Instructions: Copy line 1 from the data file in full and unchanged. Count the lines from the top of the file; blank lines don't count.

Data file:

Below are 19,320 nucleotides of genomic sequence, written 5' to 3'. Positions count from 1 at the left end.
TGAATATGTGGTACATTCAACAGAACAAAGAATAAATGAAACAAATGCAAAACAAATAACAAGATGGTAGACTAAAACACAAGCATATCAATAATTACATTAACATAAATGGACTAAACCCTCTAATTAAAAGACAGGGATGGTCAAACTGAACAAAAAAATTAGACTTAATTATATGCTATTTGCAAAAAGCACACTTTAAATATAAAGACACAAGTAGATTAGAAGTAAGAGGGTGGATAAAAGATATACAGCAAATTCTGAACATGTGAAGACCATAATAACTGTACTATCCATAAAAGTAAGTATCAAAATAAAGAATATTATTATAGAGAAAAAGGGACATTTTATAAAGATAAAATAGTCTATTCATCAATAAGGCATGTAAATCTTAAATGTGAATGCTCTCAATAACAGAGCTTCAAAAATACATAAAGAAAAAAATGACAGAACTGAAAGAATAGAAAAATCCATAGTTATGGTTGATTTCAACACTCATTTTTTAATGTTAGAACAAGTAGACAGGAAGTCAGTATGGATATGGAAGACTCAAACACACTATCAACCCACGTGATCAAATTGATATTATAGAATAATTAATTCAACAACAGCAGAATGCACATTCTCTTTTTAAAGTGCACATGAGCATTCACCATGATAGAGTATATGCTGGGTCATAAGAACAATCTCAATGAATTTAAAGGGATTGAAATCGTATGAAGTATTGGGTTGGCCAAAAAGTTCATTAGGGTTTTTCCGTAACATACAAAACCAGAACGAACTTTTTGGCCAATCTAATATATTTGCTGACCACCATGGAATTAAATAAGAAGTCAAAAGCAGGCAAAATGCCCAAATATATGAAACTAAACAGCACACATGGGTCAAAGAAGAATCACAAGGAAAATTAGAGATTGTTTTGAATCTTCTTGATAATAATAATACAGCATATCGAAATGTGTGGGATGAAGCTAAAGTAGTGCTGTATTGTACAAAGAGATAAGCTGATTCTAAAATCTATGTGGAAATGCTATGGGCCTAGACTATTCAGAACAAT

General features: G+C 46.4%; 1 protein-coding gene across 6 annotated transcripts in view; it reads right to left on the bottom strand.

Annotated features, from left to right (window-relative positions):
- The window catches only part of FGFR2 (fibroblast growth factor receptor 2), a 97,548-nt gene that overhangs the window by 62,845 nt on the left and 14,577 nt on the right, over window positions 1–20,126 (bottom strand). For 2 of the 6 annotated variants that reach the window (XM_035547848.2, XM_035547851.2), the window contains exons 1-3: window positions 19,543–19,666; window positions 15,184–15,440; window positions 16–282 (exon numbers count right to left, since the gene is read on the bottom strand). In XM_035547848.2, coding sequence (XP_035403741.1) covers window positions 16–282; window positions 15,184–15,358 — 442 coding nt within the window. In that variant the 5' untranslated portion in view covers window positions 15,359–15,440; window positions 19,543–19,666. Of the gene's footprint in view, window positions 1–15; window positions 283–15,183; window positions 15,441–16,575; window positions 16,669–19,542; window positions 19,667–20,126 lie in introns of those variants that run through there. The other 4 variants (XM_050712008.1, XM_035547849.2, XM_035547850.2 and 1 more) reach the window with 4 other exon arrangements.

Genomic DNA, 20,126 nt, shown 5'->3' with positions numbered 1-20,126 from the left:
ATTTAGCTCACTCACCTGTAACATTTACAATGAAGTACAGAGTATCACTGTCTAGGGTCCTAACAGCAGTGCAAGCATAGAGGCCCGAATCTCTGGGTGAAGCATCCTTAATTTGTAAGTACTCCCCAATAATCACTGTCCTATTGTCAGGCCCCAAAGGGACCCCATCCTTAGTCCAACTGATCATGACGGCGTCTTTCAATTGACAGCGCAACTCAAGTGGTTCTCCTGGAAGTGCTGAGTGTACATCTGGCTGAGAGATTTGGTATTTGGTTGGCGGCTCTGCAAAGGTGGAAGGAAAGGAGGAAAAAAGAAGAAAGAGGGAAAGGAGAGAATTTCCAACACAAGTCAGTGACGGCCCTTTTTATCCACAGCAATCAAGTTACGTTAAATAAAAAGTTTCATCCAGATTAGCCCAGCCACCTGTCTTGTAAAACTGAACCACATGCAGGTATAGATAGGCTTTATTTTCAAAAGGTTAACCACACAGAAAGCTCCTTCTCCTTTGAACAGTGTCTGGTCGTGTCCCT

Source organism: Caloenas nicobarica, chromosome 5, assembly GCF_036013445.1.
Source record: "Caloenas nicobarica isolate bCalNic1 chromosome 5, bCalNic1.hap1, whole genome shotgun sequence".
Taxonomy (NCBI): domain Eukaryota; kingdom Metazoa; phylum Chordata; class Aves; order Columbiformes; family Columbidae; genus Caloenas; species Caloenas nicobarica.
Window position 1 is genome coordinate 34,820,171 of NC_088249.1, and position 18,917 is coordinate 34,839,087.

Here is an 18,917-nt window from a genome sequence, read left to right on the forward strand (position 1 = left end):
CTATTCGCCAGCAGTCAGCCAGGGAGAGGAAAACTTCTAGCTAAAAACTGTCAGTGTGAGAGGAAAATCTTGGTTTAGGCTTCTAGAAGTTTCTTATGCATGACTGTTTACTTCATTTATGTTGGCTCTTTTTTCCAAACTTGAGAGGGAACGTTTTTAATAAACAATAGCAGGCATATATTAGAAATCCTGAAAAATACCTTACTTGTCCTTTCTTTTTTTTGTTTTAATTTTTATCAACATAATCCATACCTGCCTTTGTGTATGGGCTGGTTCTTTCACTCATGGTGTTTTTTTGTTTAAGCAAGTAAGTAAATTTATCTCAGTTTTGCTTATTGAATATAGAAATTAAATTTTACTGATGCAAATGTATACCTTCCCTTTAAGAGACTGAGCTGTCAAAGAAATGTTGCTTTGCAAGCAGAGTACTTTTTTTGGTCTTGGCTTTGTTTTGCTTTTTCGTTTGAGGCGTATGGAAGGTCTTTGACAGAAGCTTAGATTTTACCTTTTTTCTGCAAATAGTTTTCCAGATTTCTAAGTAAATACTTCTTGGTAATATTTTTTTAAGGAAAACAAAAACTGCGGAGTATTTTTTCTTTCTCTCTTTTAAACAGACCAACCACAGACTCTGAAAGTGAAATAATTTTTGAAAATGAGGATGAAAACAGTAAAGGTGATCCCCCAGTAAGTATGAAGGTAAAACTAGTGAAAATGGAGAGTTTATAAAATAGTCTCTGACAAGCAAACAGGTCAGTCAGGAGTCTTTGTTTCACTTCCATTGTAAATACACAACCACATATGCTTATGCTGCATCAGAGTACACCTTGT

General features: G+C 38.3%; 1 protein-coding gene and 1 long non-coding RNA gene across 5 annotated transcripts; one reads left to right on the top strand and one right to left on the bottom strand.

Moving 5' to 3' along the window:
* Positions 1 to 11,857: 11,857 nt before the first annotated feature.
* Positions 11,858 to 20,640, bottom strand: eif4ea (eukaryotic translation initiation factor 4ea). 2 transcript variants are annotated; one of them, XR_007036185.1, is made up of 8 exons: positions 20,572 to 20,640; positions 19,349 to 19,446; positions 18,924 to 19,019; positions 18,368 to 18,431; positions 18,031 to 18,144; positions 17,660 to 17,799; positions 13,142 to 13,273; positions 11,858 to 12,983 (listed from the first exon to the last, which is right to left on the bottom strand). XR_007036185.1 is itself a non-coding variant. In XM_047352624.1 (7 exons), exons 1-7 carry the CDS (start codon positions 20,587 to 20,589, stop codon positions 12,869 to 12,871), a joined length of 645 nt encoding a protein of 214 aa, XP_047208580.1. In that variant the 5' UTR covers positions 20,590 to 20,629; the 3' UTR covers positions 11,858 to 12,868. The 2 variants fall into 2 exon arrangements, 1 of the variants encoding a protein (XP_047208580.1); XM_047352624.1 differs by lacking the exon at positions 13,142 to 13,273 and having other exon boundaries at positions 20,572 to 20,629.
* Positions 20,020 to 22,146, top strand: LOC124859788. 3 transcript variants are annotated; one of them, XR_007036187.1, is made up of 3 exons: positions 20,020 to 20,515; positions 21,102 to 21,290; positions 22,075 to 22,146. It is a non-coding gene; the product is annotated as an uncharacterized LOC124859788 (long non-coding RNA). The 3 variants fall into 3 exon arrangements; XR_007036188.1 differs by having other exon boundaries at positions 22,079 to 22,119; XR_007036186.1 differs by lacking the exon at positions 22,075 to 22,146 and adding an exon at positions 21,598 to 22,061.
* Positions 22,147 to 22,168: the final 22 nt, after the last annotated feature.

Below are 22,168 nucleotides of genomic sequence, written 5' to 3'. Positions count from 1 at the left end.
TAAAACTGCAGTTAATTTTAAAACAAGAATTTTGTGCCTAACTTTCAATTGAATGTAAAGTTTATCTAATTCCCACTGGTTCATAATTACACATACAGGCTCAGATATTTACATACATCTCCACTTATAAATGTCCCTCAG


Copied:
Below are 19,320 nucleotides of genomic sequence, written 5' to 3'. Positions count from 1 at the left end.